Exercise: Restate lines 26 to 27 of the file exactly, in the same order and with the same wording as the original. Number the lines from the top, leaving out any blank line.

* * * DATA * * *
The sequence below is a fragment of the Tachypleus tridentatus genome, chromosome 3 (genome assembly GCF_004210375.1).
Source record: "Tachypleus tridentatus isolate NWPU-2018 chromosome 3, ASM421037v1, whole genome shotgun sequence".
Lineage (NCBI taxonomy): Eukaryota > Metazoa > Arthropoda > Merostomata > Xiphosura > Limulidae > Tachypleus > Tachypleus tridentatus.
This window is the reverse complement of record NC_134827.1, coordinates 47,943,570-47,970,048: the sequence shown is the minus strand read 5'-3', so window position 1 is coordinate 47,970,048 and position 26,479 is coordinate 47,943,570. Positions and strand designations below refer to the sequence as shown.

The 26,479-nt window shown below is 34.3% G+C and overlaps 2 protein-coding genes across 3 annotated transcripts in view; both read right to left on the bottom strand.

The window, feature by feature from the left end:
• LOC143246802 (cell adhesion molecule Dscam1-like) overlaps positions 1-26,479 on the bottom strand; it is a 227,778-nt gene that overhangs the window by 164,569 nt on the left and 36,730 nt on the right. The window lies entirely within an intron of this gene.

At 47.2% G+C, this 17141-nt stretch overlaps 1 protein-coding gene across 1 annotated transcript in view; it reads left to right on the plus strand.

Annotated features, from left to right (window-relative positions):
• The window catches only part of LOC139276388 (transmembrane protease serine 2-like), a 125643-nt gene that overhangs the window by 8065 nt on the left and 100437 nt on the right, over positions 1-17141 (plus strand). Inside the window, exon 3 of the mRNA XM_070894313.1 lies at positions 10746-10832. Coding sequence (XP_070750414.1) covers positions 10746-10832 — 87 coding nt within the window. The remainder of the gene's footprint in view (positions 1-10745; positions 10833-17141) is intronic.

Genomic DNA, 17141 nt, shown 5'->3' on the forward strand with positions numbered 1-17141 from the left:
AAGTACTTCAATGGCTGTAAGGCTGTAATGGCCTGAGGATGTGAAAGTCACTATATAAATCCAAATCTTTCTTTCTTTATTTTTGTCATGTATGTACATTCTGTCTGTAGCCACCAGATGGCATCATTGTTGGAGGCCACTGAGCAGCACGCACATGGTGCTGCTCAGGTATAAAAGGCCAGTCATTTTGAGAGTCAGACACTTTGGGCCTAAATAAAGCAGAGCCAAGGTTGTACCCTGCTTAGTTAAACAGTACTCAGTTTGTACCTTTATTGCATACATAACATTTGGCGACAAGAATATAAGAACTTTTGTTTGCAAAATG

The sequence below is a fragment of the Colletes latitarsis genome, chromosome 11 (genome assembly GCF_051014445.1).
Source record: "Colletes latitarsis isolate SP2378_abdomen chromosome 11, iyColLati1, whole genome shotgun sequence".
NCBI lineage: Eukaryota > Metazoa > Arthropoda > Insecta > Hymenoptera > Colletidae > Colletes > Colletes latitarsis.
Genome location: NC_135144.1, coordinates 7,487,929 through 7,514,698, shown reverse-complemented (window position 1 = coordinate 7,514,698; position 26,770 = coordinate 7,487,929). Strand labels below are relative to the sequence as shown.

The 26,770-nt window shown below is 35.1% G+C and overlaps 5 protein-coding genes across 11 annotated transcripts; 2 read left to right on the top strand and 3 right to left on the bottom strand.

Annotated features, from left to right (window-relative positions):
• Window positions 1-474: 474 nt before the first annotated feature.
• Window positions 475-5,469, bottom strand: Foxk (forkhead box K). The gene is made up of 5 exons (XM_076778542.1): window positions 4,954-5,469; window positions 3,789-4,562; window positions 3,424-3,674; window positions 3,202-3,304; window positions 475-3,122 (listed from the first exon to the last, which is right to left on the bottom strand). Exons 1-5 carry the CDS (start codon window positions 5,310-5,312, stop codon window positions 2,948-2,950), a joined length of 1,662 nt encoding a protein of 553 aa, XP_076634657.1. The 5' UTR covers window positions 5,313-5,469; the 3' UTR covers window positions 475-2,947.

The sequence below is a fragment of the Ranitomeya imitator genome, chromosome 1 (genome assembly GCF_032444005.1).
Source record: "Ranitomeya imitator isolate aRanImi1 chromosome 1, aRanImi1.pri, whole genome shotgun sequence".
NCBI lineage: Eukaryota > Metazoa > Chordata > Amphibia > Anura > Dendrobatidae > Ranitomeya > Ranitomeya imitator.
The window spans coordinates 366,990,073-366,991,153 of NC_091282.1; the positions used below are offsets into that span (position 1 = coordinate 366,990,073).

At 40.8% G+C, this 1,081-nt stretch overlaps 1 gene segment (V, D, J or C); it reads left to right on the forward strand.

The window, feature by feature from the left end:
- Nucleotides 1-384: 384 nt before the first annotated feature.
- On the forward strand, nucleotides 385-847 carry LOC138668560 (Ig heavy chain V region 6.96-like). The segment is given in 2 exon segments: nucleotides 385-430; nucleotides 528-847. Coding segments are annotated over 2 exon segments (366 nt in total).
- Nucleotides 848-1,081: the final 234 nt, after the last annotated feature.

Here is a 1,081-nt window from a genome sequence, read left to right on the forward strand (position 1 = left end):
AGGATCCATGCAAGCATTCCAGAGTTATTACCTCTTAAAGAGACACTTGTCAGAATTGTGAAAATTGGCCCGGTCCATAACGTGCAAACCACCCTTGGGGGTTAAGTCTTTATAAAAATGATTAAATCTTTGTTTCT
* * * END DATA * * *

The window, feature by feature from the left end:
- Nucleotides 1-384: 384 nt before the first annotated feature.